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8th Vermont Brewers' Festival

July, 2000

By Bobby Bush

For the past ten years I’ve spent July’s final weekend in Portland, Oregon on the banks of the Columbia River. Basking in the sun, my friends and I would celebrate, along with 80,000 other like-minded people, the wonders of craft-brewed beer at the Oregon Brewers’ Festival. But this year was intentionally different. The OBF, which just staged its 13th iteration, happened without my presence, though it is still my favorite beer event. And Portland will always be beer nirvana for every hop-hound and beer lover.

Quite honestly it was time for a change. So me and the missus (long story) headed north this time, anxious to try something new. Hard by Lake Champlain, Burlington, Vermont is nestled in the small state’s northwest corner. This youthful college town has a lot going for it with a nifty downtown shopping area and lots of bars and restaurants. And to make things even more hospitable, on the weekend of July 14-15, with July being celebrated nationally as American Beer Month, Burlington played host to the 8th Annual Vermont Brewers Festival. See www.tastebeer.together.

With the almost Great Lake and the Adirondack Mountains as backdrop, the curtain went up on the longest running outdoor beer festival in the east. A village of white tents, each housing two breweries, was scattered out over the lush green grass of Waterfront Park, a short walk from downtown. With a population of only about 600,000 people, a surprising number of breweries operate with the Green Mountain State. There are ten or so brewpubs and a handful of microbreweries in a state smaller than many California counties. A respectable eleven Vermont breweries presented their beer at VBF 2000, comprising half of the total count. Out-of-state breweries hailed from Maine, Massachusetts, New York, and neighboring New Hampshire. With local distribution, Newport, Oregon’s Rogue lucked up and was able to fill-in for a last minute Vermont drop-out. McAuslan Brewing and Unibroue drove south from nearby Quebec, Canada to serve their tasty imports.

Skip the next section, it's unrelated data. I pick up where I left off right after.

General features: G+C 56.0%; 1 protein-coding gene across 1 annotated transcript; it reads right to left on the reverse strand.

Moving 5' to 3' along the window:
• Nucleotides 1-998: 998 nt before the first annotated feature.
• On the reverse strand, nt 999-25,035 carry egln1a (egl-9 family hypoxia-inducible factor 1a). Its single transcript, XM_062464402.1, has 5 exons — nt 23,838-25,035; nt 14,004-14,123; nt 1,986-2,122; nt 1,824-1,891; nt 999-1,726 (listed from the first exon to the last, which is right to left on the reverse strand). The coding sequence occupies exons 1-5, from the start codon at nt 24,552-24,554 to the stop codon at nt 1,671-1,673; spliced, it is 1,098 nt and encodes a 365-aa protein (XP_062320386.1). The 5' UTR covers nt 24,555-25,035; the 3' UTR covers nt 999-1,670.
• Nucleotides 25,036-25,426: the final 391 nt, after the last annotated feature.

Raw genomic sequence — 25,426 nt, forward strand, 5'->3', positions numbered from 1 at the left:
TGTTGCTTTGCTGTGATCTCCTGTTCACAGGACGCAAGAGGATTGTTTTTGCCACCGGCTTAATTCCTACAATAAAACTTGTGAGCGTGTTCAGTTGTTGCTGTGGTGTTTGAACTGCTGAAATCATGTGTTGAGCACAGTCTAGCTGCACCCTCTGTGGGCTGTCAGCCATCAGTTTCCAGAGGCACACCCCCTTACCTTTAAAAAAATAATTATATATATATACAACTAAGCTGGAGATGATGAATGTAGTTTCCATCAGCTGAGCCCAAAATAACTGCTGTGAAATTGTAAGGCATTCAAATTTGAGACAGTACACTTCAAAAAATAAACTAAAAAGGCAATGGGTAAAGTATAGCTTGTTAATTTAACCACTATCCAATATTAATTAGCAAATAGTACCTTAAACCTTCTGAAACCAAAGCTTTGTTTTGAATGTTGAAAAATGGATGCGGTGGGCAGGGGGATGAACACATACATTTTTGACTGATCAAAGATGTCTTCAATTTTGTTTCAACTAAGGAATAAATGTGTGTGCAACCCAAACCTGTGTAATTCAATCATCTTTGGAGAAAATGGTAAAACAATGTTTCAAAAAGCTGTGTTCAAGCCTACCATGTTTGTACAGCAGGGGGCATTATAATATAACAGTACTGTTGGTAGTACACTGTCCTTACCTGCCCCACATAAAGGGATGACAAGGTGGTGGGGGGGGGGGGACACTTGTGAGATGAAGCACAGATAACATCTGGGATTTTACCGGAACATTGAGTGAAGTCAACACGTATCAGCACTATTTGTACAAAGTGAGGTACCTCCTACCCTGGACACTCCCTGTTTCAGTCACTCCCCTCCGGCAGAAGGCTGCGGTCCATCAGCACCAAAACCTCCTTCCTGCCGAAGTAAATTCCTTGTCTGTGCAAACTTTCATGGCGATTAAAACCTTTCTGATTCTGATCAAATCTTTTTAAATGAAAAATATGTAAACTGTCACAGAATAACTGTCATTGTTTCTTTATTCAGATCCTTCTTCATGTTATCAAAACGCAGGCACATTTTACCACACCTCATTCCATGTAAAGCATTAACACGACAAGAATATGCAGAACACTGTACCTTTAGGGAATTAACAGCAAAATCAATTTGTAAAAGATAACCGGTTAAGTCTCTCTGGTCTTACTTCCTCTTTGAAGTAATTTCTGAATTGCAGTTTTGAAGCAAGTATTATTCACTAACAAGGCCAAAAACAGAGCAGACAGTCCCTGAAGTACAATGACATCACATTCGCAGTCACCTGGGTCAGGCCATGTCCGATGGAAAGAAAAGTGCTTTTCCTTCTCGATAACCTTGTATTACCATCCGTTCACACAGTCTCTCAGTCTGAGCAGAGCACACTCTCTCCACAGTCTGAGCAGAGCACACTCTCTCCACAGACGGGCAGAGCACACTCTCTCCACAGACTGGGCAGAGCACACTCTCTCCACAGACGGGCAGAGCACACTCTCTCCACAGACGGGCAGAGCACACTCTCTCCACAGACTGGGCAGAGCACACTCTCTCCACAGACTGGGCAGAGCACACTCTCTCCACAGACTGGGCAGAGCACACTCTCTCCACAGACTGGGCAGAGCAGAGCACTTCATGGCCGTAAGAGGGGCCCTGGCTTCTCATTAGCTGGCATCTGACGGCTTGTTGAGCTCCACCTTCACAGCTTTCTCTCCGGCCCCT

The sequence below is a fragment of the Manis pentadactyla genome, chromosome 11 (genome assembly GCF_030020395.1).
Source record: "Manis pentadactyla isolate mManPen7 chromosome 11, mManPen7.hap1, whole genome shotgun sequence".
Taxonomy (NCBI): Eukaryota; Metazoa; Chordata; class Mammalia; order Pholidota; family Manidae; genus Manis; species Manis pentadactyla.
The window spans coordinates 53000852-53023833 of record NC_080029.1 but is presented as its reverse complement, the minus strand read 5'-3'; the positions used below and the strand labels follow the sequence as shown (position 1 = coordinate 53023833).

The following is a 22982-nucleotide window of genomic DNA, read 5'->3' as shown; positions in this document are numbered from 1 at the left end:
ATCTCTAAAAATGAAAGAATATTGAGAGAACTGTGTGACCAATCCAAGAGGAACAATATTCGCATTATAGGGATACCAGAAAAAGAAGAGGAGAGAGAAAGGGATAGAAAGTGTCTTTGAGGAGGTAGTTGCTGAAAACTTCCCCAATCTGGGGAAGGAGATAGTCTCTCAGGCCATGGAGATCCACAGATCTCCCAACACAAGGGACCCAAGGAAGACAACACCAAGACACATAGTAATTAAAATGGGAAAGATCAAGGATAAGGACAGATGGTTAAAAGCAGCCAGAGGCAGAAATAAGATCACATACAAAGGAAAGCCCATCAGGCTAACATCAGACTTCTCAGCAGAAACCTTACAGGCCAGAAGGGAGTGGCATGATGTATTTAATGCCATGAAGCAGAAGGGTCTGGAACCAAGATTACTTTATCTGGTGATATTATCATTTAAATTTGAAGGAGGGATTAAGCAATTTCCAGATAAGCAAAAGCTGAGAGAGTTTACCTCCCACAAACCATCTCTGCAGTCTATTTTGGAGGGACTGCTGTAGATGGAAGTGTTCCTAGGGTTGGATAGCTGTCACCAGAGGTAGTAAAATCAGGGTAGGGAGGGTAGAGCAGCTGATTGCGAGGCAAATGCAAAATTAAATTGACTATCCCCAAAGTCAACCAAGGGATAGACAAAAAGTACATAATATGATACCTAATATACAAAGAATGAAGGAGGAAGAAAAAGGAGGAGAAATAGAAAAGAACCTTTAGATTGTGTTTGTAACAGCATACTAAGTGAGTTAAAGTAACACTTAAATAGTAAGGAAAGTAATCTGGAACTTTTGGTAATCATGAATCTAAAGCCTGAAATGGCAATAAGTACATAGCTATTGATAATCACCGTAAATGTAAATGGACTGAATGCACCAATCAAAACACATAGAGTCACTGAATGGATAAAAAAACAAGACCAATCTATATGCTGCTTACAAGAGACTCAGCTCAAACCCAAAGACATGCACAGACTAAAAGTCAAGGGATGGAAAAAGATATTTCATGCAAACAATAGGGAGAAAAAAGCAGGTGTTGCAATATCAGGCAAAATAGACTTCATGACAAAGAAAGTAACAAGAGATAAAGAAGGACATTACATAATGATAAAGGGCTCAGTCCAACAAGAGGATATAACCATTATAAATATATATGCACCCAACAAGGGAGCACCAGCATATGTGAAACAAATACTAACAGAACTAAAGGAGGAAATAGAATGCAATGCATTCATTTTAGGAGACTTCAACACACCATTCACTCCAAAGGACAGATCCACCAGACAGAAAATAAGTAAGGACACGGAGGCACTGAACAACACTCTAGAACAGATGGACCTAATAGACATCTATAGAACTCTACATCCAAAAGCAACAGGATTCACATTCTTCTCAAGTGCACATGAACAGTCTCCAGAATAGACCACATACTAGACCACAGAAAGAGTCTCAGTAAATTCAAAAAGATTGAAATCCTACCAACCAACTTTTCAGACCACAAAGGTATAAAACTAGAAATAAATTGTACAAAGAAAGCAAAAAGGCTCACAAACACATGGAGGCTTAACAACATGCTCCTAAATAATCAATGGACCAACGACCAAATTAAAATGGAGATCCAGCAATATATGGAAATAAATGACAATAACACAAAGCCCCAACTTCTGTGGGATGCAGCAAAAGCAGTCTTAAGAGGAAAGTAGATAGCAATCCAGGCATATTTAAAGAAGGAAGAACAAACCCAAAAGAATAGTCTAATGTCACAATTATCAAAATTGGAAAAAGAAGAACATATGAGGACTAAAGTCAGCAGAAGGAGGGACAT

Over 3900 people - a 20% increase over last year - attended one of three tasting sessions, tempting their palates with over 60 different ales and lagers. Some of the more memorable beers they sampled include Double Kross Brown Ale from micro Kross Brewing (Morrisville, VT); Blackberry Wheat from Long Trail (Bridgewater Corners, VT); hoppy Northampton Pale Ale from Northampton Brewery (Northampton, MA); Jud’s Falt Ale from Otter Creek (Middlebury, VT); Magic Hat (South Burlington, VT) with peppermint and lemongrass-infused YMP; Ridgerunner Barleywine from Rock Art Brewery (Johnson, VT); and Tunbridge Brewing (South Royalton, VT) with naturally carbonated Ox Pull Stout. Along with Rogue, regional breweries Redhook (Portsmouth, NH), Boston Beer, Harpoon (Boston) and F.X. Matt (Utica, NY) were well represented, though the latter chose to bring their malt beverage lemonades. The aforementioned Tunbridge, Vermont’s first woman-owned brewery, proudly poured their newest product. Brewed under contract for J. Lewis, Gay Pride Beer attracted a lot of attention and notoriety with its “The Beer To Come Out For” slogan.

The initial Vermont Brewers Festival was held at Sugarbush Ski Resort in 1993. Waterfront Park in Burlington became what hopefully will be the fest’s permanent home a few years ago. Now organized by Willie Docto and his hard-working Vermont Brewers Association assistants, the VBF has become a regional gala event. According to surveys, approximately 40% of the attendees drove more than 100 miles to attend. Live music, first aid tent, air-conditioned toilet trailers (fest organizers take note), a wide selection of food and a kids tent with bubble-making, balloons and a face painting clown made the beer fest fun for everyone. Remarkably, organizer Docto is not affiliated with a brewery. By day, he’s a facility manager. And on weekends, well this one anyway, he uses his organizational skills to run one of the best festivals we’ve attended. Though the scale is obviously smaller, the VBF compares favorably to OBF in all aspects.

This article first appeared in Focus, a weekly paper published in Hickory, North Carolina.

© Bobby Bush

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